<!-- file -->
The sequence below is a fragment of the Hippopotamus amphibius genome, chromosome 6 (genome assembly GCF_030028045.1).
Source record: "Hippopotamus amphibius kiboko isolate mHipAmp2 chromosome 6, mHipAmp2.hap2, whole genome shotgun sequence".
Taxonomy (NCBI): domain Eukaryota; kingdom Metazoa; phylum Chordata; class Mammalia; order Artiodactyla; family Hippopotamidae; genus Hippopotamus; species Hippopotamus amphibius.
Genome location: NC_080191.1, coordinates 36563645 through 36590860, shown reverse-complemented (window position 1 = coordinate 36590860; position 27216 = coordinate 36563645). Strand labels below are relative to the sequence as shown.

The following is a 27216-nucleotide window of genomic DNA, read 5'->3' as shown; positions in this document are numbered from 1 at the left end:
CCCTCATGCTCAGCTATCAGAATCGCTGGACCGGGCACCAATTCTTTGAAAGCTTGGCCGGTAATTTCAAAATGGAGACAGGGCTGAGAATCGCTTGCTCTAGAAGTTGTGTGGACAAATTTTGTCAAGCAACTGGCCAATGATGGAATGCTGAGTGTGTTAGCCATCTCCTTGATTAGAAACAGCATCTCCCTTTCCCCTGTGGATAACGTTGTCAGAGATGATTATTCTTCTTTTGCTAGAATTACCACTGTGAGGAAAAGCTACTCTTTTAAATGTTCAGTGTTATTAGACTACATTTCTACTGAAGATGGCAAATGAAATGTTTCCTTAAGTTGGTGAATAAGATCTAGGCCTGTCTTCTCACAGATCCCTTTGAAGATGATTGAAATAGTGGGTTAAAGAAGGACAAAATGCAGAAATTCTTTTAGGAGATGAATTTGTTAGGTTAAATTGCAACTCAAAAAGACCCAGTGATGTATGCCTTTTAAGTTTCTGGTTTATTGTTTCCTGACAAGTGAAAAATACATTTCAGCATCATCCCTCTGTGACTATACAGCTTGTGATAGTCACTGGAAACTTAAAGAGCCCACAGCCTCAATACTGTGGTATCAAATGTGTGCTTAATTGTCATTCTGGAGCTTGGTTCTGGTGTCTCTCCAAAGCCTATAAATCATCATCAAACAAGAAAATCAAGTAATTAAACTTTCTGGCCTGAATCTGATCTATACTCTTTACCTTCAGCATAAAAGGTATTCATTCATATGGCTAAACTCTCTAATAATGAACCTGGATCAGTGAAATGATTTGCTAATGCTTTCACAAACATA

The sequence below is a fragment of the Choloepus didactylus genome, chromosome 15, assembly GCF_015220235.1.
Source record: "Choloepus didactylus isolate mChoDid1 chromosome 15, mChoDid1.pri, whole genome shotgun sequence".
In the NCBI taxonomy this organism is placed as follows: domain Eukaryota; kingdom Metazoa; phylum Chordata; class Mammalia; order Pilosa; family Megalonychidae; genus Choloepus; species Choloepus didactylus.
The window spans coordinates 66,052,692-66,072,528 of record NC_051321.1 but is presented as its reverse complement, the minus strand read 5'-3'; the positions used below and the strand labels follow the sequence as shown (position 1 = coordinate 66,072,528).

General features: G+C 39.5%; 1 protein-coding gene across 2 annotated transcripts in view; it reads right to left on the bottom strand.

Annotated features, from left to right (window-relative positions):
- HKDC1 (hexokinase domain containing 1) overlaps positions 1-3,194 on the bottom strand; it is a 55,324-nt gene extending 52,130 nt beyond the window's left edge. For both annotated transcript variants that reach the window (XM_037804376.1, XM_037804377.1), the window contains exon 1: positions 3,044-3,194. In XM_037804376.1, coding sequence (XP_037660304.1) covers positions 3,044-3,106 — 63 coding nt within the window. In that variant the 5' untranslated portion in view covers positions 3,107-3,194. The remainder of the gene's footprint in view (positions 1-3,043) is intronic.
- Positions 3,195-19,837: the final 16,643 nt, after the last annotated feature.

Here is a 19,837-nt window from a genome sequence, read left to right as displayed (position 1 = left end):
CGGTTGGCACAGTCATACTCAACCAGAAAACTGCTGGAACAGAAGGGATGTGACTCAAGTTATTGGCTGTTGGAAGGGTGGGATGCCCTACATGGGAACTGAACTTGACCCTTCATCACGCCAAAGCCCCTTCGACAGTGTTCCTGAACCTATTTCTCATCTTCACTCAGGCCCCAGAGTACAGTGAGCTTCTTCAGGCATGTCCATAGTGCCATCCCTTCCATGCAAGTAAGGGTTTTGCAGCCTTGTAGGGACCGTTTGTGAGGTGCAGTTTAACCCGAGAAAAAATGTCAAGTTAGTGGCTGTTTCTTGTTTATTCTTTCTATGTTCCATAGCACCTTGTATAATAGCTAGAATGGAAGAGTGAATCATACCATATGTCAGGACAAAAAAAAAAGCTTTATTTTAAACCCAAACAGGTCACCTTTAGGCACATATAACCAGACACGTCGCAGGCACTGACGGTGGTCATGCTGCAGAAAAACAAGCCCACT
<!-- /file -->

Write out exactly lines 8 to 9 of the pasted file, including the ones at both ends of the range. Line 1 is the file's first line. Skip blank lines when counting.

Source record: "Choloepus didactylus isolate mChoDid1 chromosome 15, mChoDid1.pri, whole genome shotgun sequence".
In the NCBI taxonomy this organism is placed as follows: domain Eukaryota; kingdom Metazoa; phylum Chordata; class Mammalia; order Pilosa; family Megalonychidae; genus Choloepus; species Choloepus didactylus.